Lamborghini didn’t actually have a museum until 2001, when the takeover by Audi freed up cash to put its rare treasures out on display.
Sitting next to the factory in Sant’Agata Bolognese, its two stories are packed with cars dating right back to the 1963 foundation of Lamborghini
7 LAMBORGHINI FACTS
- Ferruccio Lamborghini used to drive a Ferrari. When the clutch broke, he noticed it was the same as a tractor’s. He went to Ferrari to ask for a replacement but received bad customer service there. So he started building his own cars.
- Lamborghini as a company is now part of the Volkswagen Group.
- It takes about 130 people to handcraft the Lamborghini Murcielago.
- That same Murcielago goes from 0 to 100 kmph in 3.4 seconds and has top speed of 340 kmph.
- The first Lamborghinis were… tractors. Lamborghini Trattori still exists but is a different company now.
- Once, Lamborghini donated two AWD screamers to the Italian police so they could use the speedy cars to quickly deliver organs to patients in need.
- Ferruccio Lamborghini, the man behind the brand, has Taurus as star sign. Hence the brand’s logo.
1964 350 GT
The very first Lamborghini ever, this lovely-looking machine was a rival to the Ferrari 250 GT. 120 were made between 1964 and 1966, whose 276bhp 3.5-litre V12 gave them 155mph potential.
1966 Miura P40
A prototype of the most famous Lamborghini in the world – and the earliest still in existence. It was first seen at the 1966 Turin motor show and arguably set the template for the modern super car look.
1972 P250 Urraco
In the early 1970s, oil prices were rocketing, and hurting supercar firms such as Lamborghini. Bertone thus designed the Urraco 2+2, billed as a more fuel-efficient model based around a 2.5-litre or 3.0-litre V8 engine, but also offered with a downsized 2.0-litre V8 where taxes were particularly punitive.
1974 Countach LP400
Like the Miura, famed Italian designer Bertone created the Countach, the original sharp-edged and ‘extreme’ Lamborghini. This is the very first production car, whose 4.0-litre V12 produced 370bhp – enough, it was claimed, for a top speed of 196mph.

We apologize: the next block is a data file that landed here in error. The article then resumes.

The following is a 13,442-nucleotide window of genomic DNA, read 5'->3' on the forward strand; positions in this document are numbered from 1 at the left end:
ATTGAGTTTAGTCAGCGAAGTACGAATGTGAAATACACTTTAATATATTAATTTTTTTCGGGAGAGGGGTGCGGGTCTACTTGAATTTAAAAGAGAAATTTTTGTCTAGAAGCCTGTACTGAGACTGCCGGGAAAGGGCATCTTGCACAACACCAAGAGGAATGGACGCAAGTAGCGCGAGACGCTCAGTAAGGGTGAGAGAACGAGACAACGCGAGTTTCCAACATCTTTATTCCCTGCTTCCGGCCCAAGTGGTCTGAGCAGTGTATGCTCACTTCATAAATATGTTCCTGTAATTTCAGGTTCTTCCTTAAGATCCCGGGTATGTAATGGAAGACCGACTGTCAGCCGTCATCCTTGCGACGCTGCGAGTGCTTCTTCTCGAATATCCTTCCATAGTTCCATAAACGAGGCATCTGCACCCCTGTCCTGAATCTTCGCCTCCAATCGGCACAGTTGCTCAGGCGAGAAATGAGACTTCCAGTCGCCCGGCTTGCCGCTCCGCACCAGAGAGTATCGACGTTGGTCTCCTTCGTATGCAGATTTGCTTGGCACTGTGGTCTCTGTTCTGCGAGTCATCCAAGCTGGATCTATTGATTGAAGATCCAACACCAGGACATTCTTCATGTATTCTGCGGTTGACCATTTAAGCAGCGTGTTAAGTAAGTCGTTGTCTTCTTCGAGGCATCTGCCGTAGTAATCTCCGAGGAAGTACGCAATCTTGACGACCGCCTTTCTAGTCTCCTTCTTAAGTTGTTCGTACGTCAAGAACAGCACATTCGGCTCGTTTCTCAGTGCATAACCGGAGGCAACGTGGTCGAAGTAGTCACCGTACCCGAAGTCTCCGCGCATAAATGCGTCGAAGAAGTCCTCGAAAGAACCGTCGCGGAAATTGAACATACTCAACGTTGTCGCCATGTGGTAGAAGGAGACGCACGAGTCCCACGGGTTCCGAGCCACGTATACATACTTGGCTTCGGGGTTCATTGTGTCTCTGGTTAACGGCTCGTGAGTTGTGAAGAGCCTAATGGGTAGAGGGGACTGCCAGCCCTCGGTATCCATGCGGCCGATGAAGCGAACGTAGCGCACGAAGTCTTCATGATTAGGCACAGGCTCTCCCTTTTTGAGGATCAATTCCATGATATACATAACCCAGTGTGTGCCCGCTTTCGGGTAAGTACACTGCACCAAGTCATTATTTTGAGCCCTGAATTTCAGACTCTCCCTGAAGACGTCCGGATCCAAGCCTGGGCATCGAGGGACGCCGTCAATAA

Did you know Lamborghini made a 4x4 in the 1980s? Not just any 4x4 either, but a ‘Lamborghini Military’ grade machine with 5.2-litre V12 engine from the Countach, capable of up to 434bhp. A monster in every sense of the word, of which the firm built 300.
Lamborghini was experimenting with more affordable cars way back in the late 80s. The P140 had its first V10, and a removable roof panel, yet didn’t make it to production, despite later reappearing in 1995 with the Cala name. We’d have to wait a while longer for the Gallardo to eventually arrive.
1991 Lamborghini Lambo F1
Lamborghini had a sole season in Formula 1 back in 1991, with a car and engine designed entirely in-house. In its very first race, it finished in a creditable seventh place, but the 700bhp V12 racer then failed to even qualify for most of the races thereafter.
2001 Diablo 6.0 SE
Lamborghini built the Diablo for 11 years and to celebrate the end of production, it made 42 examples of this ‘Special Edition’. Finished in gold and brown, the car’s 6.0-litre V12 was given its most potent tune yet, for a top speed of 205mph.
2006 Miura concept.
Lamborghini celebrated the 40th anniversary of the Mura in 2006, with this lovely 21st century reimagination. Serious collectors were lining up with the cheque books but, despite this, no more examples were ever built, sadly.
How’s this for a rare production Lamborghini – just 20 Reventon were made. Based on the Aventador, its 6.5-litre V12 was squeezed up to 641bhp, giving the F22 Raptor fighter jet-inspired car a top speed in excess of 211mph.